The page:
The different types of companies using wage portage agencies
Currently, approximately 180,000 small and medium-sized enterprises use wage portage. They are responsible for the employment of approximately 3.4 million people. About 15% of small businesses, with between 10 and 99 employees, also work with such agencies.
Small and medium sized businesses use wage porting agencies so that they do not have to deal with all the legal complications of having their own employees. However, large companies also use wage portage agencies to manage their administrative tasks. These agencies can work with the company's internal human resources department.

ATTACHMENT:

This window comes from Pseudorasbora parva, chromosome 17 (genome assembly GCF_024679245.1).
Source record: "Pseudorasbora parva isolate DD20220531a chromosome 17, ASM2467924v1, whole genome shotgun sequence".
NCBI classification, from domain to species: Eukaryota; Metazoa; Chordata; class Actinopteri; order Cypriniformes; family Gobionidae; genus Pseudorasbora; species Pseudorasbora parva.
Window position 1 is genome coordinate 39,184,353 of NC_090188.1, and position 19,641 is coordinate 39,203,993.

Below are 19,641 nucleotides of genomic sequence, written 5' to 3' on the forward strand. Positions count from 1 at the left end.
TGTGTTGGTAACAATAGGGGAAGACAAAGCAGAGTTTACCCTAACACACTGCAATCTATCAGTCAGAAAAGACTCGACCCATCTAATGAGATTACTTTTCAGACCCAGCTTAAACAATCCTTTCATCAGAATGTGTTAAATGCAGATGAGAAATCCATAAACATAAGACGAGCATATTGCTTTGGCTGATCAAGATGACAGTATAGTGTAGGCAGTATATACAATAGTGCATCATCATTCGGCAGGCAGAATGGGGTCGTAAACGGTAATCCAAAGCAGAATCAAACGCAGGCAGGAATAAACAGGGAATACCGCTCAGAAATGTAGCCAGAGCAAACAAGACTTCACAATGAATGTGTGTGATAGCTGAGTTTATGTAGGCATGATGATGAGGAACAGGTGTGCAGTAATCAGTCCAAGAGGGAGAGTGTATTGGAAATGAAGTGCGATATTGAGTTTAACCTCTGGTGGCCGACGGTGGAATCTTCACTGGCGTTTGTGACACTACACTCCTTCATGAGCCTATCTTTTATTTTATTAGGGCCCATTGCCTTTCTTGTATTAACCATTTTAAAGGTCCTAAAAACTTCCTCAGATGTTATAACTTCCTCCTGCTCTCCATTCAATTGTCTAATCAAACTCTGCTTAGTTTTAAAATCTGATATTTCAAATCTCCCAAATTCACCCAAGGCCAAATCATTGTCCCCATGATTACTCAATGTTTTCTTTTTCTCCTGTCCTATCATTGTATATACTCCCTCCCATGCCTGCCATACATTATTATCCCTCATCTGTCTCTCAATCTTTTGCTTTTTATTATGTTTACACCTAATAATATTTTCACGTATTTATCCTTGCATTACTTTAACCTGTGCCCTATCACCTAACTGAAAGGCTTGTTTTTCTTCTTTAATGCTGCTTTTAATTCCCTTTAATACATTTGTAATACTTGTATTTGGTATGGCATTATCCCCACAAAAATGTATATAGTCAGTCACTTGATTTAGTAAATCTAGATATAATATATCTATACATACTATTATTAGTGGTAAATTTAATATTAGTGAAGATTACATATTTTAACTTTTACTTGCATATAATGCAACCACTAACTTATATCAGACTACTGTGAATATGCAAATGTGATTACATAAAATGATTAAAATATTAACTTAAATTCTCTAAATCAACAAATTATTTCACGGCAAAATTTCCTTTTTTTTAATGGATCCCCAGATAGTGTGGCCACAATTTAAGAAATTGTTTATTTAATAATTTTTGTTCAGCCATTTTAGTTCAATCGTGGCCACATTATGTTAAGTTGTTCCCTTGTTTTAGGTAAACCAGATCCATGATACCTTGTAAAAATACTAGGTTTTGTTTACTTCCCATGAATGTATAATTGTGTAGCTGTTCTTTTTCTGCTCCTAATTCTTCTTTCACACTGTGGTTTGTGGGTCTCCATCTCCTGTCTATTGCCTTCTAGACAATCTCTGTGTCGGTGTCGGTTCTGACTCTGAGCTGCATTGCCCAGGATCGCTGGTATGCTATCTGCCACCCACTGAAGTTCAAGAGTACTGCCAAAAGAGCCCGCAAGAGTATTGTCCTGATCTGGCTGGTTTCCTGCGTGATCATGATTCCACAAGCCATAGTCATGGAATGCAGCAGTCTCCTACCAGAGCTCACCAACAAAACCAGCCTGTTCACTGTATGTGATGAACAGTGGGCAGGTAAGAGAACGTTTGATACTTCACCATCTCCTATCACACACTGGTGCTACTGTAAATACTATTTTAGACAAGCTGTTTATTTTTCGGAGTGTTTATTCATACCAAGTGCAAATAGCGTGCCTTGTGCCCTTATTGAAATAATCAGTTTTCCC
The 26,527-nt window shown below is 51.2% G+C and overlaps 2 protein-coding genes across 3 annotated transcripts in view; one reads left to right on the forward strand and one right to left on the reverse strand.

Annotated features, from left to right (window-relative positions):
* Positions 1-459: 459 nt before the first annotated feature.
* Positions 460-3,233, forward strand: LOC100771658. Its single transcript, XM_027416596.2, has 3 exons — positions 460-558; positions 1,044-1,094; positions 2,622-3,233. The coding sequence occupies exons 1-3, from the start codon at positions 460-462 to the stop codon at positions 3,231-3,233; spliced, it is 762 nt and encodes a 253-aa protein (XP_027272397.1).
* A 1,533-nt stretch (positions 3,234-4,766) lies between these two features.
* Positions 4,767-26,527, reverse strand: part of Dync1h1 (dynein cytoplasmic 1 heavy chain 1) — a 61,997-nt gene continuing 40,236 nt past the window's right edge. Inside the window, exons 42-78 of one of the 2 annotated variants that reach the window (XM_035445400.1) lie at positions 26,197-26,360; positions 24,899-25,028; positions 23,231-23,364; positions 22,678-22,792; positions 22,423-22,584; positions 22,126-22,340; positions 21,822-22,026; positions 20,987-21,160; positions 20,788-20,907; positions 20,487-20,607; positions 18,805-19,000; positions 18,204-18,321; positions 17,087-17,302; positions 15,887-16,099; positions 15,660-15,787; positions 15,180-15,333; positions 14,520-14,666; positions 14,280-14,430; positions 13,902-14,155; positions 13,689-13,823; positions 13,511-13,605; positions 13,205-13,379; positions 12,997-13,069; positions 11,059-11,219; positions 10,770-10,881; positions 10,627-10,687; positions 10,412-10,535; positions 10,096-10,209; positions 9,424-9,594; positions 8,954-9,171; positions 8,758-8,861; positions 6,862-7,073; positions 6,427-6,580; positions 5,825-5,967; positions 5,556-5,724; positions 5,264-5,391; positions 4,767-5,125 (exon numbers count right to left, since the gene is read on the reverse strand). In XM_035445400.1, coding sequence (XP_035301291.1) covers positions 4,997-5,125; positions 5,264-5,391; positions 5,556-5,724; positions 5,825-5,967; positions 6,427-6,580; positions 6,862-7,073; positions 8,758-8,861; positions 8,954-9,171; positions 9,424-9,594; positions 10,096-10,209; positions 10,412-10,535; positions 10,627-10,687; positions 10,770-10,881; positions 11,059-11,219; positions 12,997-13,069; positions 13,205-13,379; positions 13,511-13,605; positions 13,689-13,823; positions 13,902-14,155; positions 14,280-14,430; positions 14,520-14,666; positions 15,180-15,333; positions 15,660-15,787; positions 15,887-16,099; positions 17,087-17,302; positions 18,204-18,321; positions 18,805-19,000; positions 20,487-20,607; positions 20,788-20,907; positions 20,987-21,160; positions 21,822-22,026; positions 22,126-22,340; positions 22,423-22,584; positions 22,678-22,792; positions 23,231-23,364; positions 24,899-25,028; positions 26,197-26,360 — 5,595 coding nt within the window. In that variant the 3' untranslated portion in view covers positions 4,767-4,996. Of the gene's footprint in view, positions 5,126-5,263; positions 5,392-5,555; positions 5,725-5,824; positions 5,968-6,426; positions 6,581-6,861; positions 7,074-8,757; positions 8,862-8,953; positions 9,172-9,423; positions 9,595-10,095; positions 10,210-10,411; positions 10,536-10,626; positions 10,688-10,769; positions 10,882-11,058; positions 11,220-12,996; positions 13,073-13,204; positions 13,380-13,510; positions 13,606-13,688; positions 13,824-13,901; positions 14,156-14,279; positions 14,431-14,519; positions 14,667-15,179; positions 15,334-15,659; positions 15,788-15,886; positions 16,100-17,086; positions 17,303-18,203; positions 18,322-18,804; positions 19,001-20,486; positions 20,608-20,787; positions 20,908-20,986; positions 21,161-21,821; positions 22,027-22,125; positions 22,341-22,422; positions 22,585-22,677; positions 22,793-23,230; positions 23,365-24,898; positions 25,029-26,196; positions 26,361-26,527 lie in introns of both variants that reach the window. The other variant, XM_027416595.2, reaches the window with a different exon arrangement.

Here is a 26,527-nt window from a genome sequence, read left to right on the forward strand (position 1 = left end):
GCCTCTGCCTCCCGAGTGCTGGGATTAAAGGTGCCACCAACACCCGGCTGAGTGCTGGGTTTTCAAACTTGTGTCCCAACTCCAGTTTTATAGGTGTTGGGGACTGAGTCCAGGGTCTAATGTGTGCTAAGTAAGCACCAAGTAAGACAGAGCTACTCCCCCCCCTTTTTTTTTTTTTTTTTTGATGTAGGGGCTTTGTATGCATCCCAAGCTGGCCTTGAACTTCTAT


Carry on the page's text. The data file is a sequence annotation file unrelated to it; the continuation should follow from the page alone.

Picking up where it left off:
Various industries use wage porting agencies, including small manufacturers and small service providers. High-tech companies, mechanics, engineers, plumbers, retailers and even doctors also work with them.
What services are provided by wage portage agencies?
Wage portage agencies provide a host of services. These services are included in the agreement between the agency and the host organization. The services offered may include :
- Benefits Administration
- Human Resources Services
- Tax administration
- Regulatory Compliance
- Legal Support
Wage portage agencies may offer additional services, such as recruitment services and immigration assistance for international employees.
How does a wage portage agency work?
A host company uses the services of a wage portage agency, often entering into a written contract with the agency detailing the scope of services provided.